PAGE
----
PRAIRIE CITY - Vianna Hall describes the staff at Blue Mountain Nursing Home as "pretty doggone good."

Hall, who lived most of her life in Burns has resided at the nursing home for more than a year now.

A group of three state inspectors found the nursing home to be pretty good also; they rated it deficiency-free during their unannounced visit on June 12.

The surveyors from the Department of Health and Human Service Centers for Medicare and Medicaid Services generally wrap up their visit in three to five days, popping in at any hour they choose. The results of the visit are provided 10 days afterward.

Their visit makes the ninth consecutive year the nursing home has received no citations.

About six other nursing homes in the state received deficiency-free ratings for at least three years, but none for nine years in a row.

Brandi Hampton, director of nursing services for the facility, said that in Oregon and even nationwide it's uncommon to have that many deficiency-free ratings in a row.

"It makes us feel good that even with a whole new set of surveyors we still came up deficiency-free," she added. "It's a team effort and everybody should be very proud; ... It takes everybody here in order to make something like that happen."

Employed at the nursing home for 10 years, Hampton was resident care manager for eight years and has held her current position for two years.

She oversees about 38 staff members and about 29 residents, although they are licensed for 48 residents.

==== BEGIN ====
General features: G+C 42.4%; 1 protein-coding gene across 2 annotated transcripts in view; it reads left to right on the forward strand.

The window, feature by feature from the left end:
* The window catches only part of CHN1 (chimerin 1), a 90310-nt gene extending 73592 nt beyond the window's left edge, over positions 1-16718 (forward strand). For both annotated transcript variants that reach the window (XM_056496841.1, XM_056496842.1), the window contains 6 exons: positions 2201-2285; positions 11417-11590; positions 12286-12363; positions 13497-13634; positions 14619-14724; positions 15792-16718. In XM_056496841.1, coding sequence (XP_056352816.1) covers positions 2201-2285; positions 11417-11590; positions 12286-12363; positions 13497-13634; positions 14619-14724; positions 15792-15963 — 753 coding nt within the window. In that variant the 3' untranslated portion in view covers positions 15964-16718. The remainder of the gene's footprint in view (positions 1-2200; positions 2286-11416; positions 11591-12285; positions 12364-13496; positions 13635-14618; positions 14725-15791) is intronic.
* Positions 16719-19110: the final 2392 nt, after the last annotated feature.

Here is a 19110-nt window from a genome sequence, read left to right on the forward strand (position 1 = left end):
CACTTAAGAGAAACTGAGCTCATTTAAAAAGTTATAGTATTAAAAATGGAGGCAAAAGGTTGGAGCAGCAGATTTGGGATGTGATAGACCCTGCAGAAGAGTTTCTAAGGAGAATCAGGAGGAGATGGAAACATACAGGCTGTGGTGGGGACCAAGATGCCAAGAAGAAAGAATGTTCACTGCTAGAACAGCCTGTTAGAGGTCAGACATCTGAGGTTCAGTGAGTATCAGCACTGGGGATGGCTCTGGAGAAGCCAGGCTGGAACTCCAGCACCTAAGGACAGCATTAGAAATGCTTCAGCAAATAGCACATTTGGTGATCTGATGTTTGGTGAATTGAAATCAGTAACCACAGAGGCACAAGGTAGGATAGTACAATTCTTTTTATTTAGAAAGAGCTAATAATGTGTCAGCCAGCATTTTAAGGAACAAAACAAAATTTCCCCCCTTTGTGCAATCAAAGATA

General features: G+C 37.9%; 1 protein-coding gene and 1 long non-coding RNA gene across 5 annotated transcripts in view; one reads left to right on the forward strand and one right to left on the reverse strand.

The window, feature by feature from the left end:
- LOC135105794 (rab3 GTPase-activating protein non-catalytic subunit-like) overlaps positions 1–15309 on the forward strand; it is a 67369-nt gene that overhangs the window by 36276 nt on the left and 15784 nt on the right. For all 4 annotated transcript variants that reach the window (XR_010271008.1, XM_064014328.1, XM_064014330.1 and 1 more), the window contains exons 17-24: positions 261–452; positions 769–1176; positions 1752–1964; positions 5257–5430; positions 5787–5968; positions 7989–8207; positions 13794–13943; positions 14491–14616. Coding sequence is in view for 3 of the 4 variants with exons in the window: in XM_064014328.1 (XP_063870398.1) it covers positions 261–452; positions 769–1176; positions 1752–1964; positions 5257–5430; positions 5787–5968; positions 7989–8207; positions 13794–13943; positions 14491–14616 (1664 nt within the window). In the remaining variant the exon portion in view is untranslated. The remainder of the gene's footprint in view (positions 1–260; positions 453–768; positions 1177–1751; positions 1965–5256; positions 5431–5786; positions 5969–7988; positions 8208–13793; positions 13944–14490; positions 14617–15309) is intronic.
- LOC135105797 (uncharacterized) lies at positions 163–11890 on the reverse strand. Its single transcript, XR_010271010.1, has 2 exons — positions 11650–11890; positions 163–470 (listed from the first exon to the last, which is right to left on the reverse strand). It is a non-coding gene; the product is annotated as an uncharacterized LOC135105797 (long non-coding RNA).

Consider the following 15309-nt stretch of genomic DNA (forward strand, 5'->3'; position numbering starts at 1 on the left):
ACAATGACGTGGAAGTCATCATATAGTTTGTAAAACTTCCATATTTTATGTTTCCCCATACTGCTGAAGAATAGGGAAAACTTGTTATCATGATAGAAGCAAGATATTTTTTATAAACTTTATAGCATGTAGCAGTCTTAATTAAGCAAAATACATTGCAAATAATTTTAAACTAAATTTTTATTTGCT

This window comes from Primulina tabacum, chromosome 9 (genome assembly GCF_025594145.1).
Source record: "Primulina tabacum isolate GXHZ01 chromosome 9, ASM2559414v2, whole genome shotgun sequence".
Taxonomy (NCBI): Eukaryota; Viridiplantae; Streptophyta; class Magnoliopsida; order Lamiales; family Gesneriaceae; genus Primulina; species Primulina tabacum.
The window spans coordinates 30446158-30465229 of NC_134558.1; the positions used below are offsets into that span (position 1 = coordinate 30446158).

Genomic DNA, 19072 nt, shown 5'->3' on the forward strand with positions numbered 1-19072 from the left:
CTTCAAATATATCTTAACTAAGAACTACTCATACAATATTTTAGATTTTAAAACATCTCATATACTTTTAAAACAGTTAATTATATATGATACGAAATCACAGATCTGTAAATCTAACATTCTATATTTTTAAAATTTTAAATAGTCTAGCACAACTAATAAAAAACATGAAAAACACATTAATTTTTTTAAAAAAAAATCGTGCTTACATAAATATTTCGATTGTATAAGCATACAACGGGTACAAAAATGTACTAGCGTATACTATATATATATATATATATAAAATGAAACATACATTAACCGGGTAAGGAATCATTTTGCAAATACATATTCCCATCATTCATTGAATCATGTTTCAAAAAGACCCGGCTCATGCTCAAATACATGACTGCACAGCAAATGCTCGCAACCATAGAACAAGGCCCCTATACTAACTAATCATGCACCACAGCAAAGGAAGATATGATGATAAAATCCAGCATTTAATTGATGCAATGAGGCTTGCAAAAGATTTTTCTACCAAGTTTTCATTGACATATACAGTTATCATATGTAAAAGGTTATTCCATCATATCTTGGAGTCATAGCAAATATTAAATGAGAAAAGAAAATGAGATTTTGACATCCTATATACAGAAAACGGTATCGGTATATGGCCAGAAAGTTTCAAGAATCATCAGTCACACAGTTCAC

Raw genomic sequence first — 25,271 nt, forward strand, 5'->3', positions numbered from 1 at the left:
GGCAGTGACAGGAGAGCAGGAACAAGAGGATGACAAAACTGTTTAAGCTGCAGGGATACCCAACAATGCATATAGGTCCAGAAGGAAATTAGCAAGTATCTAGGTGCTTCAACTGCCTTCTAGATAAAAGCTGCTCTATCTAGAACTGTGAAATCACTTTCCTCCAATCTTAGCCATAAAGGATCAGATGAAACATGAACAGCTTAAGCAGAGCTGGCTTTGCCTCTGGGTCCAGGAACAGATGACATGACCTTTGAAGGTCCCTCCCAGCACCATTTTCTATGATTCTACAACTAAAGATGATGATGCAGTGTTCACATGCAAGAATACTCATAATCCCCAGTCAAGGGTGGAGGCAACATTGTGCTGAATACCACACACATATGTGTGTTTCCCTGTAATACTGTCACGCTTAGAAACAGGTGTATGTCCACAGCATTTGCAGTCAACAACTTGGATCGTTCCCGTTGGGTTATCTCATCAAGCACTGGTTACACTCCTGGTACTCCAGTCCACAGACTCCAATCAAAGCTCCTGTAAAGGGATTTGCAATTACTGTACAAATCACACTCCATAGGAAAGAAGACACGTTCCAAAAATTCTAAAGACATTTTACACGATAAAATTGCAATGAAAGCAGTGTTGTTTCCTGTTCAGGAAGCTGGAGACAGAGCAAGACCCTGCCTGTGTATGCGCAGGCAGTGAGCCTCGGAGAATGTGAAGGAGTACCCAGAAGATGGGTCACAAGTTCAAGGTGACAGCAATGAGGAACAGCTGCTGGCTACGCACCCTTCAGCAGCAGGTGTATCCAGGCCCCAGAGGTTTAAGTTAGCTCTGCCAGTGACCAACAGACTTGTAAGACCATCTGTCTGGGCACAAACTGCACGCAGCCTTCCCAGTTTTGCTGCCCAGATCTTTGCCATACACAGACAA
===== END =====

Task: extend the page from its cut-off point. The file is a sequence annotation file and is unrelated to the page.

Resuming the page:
Hampton received positive comments from the surveyors.

"They said that it was obvious that all the staff was familiar with the residents and genuinely cared - not just the direct-care staff," she said.

Hall had other positive comments as well.

"If you need help, they're there," she said. "I can't really find any gripes. If I need lifting, they're very careful and when I press the call button they answer as quickly as they can."

Edna Dickens sat in the dining area ready to play a game of bingo with her daughter Carolyn Lenz of John Day and some of the other residents and visitors - including 7-year-old sisters Kaylee and Hailie Wright of John Day.

Dickens has lived at the nursing home for two years and moved to Grant County from Tennessee in 1950.

Having worked as a cook at Mt. Vernon School for many years, someone recently told her she should go to work in the nursing home kitchen. She chuckled, and said it wouldn't be possible right now.

"I like the people here," Dickens added. "They're not stuck up."

Anyone wanting to tour the facilities may call 820-3341 or just drop in.

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